Muscle disease gene Stac3 identified in fish

Motor Neural Circuit Laboratory • Hirata Group

Stac3 is a component of the excitation-contraction coupling machinery and mutated in Native American myopathy
Horstick, E. J., Linsley, J. W., Dowling, J. J., Hauser, M. A., McDonald, K. K., Ashley-Koch, A., Saint-Amant, L., Satish, A., Cui, W. W., Zhou, W., Sprague, S. M., Stamm, D. S., Powell, C. M., Speer, M. C., Franzini-Armstrong, C., Hirata, H.* and Kuwada, J. Y.* (*Corresponding authors)
Nature Communications 4: 1952 (2013). doi:10.1038/ncomms2952

Native American myopathy (NAM) is a congenital muscular disease prevalent in the southern regions of the United States. However, the cause of this intractable myopathy has not been clarified so far. We originally studied mutant zebrafish that exhibited severe muscle weakness. The responsible gene encoded for a muscle protein Stac3. We found that Stac3 associates with dihydropyridine and ryanodine receptors and regulates calcium release during muscle contraction. Stac3-deficient zebrafish is now used for identifying drugs that mitigate the muscular defect in humans.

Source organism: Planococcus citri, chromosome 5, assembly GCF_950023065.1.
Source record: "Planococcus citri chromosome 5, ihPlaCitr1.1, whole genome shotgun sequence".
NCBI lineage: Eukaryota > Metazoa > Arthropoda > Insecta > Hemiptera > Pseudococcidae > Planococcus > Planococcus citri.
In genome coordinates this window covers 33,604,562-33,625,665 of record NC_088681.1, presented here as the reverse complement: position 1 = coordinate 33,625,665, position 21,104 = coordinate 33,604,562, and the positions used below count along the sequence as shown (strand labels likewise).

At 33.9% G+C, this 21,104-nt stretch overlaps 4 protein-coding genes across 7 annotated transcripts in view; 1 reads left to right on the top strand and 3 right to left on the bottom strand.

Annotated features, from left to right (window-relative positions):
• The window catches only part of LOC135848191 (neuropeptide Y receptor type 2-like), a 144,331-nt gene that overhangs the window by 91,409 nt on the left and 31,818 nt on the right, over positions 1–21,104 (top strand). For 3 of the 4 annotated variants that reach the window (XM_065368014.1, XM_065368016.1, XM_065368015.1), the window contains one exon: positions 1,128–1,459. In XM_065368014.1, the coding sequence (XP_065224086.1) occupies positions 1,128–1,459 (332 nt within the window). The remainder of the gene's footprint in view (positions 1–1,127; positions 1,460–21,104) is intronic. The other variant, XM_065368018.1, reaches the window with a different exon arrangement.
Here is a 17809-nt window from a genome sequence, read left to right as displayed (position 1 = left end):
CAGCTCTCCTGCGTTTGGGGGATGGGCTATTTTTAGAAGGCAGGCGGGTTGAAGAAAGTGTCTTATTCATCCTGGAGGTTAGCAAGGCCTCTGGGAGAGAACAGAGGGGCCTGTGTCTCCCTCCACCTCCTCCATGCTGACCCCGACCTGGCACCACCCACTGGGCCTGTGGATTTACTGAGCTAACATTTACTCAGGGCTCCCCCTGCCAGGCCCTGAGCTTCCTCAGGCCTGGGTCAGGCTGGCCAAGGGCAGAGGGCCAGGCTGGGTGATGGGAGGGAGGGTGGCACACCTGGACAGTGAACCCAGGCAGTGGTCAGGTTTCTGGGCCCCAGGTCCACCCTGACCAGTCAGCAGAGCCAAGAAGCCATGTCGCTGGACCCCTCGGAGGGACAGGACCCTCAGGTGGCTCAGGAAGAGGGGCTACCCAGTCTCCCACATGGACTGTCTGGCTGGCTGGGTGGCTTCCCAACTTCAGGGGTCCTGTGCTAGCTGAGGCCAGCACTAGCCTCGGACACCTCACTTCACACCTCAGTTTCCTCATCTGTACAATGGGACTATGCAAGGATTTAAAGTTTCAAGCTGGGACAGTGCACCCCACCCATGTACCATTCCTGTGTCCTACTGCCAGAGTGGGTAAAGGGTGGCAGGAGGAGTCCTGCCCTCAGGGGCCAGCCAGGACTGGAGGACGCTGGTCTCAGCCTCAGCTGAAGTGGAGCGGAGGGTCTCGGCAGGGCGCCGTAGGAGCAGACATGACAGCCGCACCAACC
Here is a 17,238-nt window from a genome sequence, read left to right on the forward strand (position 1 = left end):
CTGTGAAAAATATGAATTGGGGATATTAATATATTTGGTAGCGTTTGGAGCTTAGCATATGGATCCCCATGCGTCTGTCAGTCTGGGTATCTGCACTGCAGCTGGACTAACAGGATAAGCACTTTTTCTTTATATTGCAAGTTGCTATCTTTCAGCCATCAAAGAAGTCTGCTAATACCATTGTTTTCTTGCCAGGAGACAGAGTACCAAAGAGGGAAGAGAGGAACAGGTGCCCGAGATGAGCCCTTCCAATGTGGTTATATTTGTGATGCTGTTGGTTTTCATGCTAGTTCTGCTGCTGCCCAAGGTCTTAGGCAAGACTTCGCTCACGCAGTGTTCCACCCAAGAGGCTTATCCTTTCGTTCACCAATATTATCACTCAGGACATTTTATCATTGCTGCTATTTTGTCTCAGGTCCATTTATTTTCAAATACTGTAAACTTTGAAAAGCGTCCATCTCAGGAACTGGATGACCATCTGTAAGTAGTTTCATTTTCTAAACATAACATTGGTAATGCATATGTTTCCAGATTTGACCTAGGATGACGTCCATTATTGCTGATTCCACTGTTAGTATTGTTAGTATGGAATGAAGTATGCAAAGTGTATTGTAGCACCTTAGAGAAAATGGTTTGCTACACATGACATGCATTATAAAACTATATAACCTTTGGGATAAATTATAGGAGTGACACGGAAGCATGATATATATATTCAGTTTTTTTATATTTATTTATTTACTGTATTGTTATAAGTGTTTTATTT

This is a collaborative work with Dr. John Y. Kuwada (University of Michigan).

Touch evoked swimming in wild-type (control) but not stac3 mutant zebrafish embryos at 48 hours post-fertilization. Panels show superimposed frames of swimming motion with the head embedded in agarose.


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